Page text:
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2 years after building collapse, survivors still wait for homes

61 died in Babu Genu building collapse on Dockyard Road. Those who made it alive are still piecing together the bits of their lives

Mumbai | January 26, 2016 1:08:32 am
dockyard road, maharashtra news, MHADA, Babu Genu, employees of the Brihanmumbai Municipal Corporation Simran Kamble shows the electricity bill, of the collapsed building, which they have been asked to pay up. Vasant Prabhu

More than two years after a building collapsed on Dockyard Road claiming 61 lives, the struggle to rebuild their lives is far from over for survivors.

On September 27, 2013, the four-storey Babu Genu building that housed employees of the Brihanmumbai Municipal Corporation’s markets department collapsed. Following the outrage over how municipal employees and their families had been accommodated in such a severely dilapidated building, the civic body provided alternative accommodation — 10 families were moved into homes in MHADA Complex, Byculla (West) and six families into an SRA building in Ghatkopar (East).

The market department, however, now wants them to vacate the premises that had been provided as temporary accommodation. In December last year and earlier this month, the department sent notices to these families asking them to leave. What’s more, the families have been asked to pay up electricity bills for the Babu Genu building.

“First of all, when we were given accommodation, they did not say it was temporary. It was after we kept following up that they gave us official allotment letters, in June last year. Now, they are taking a u-turn and are asking us to vacate,” said Shweta Kamble, who resides on the 18th floor of a 24-storey MHADA building in Byculla. “And the building they want us to move into is also a dilapidated structure.”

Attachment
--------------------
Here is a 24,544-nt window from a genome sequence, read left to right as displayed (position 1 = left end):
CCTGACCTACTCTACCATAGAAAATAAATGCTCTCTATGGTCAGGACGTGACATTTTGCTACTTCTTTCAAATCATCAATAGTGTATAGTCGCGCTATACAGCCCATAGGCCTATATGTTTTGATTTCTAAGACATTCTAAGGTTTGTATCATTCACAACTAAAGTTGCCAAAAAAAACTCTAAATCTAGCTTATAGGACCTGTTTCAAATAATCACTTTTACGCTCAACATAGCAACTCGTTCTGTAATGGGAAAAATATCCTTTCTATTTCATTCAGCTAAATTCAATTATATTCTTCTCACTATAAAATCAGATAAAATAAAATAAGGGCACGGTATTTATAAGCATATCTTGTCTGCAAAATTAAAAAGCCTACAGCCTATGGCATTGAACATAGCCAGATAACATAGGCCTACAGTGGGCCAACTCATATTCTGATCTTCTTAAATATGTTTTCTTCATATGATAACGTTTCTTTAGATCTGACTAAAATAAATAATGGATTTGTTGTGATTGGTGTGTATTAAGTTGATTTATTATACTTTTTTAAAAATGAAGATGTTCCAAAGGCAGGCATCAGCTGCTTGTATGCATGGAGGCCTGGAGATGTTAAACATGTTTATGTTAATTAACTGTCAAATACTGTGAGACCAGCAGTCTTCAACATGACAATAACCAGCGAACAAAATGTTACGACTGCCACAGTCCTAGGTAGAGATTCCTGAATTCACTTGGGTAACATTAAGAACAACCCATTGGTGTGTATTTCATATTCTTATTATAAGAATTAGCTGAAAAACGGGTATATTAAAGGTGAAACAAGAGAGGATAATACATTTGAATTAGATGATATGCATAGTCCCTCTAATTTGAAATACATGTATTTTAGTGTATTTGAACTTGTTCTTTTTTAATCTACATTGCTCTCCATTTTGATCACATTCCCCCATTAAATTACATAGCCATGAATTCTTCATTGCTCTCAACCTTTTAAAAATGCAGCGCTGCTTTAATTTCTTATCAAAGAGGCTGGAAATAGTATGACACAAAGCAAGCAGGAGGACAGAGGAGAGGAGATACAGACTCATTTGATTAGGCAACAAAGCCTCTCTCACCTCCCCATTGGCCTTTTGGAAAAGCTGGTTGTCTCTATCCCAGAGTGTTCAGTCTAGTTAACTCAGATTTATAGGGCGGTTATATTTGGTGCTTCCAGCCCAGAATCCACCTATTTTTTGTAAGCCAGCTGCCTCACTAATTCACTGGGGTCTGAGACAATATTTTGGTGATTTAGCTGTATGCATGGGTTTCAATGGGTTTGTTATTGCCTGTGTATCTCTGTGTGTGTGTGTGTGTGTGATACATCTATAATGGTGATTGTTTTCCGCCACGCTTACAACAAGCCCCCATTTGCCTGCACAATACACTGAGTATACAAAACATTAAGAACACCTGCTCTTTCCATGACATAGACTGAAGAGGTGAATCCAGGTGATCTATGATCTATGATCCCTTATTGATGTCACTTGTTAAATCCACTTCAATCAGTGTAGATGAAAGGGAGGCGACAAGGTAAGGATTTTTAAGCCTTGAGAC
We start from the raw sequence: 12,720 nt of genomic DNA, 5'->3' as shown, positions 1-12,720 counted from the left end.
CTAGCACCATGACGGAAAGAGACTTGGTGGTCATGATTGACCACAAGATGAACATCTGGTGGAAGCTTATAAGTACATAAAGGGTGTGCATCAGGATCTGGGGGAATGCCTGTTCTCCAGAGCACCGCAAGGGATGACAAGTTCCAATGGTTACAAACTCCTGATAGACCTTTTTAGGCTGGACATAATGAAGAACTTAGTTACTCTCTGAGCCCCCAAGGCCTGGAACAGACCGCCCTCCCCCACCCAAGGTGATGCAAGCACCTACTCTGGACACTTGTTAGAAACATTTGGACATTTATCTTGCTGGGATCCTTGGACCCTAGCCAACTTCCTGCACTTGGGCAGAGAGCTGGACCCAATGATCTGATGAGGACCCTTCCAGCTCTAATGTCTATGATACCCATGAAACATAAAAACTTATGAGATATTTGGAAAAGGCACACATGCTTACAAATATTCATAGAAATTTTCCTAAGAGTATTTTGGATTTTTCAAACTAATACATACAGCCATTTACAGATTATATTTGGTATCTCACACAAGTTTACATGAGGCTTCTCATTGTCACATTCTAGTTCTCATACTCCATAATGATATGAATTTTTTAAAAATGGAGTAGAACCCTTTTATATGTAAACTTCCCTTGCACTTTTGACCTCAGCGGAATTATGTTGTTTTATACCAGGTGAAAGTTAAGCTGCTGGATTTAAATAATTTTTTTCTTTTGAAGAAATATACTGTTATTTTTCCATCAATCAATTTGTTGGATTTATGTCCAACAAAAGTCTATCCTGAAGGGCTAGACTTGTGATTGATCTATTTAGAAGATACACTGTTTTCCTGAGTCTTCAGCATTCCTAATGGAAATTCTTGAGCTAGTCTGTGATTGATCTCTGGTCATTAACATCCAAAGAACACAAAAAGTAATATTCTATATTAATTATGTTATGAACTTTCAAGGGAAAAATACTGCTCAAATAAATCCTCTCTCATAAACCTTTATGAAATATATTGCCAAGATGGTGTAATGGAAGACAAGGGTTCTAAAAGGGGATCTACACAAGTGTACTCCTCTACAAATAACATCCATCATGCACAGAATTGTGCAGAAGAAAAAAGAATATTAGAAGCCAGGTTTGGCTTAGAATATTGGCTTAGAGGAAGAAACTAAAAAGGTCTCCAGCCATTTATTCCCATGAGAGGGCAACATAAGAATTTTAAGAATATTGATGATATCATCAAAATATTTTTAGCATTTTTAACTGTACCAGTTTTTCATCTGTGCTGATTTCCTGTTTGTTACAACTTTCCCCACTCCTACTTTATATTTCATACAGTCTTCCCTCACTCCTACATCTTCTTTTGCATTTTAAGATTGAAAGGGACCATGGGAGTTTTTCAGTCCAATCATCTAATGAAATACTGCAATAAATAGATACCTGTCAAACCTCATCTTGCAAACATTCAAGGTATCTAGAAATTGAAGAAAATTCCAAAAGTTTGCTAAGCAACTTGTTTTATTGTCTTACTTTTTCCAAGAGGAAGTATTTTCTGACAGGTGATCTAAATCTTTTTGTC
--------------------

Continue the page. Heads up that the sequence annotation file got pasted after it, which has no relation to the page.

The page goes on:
Shweta lost her parents and a sister in the building collapse. She now lives with her 18-year-old younger sister, Simran, in the MHADA complex, in a 225 sq ft flat. “Market department officials have threatened that I will have to pay a monthly rent of Rs 10,000 if I continue to live here,” she said.

Calling the electricity bills a “cruel joke”, she said the markets department had asked for payment of bills up to January 2014. “The building collapsed in September 2013. How can they ask us to pay for electricity after the building collapsed? They do not want us to live peacefully,” she added.

Chandrasekhar Jadhav, 52, a peon in the markets department, said the emotional toil on the survivors had been tremendous. “We lost our near and dear ones. Now, after finally getting accommodation here, we are living like a family, taking care of one another. Now, the civic body wants to divide us again,” said Jadhav, who lives on the 19th floor.

He visited the markets department’s buildings where they have been asked to move to. “Worli Market is propped up by poles and the slab is weakened. Civic officials just want to get us out of this building. If we go there to stay, it will be a repeat of the Dockyard Road building tragedy,” said Jadhav.

Speaking to The Indian Express, BMC officials said the MHADA building was always meant to be a temporary accommodation. “We will hear them out if they have complaints about the eviction notices,” said a senior official.

The other areas they have been offered, the residents said, were market buildings in Dongri and Kurla. “These buildings even lack basic facilities like toilets,” said Jadhav.

Meanwhile, after receiving the BMC’s letters, 21-year-old Chetna Zagade has postponed a surgery to remove metal plates inserted in her legs after the collapse. Tushar More, another resident, is still waiting for a BMC job — his father had retired when the accident took place.
“They are now saying there is no provision to give me a job. Then why make false promises and make me run from pillar to post,” Tushar asked angrily.


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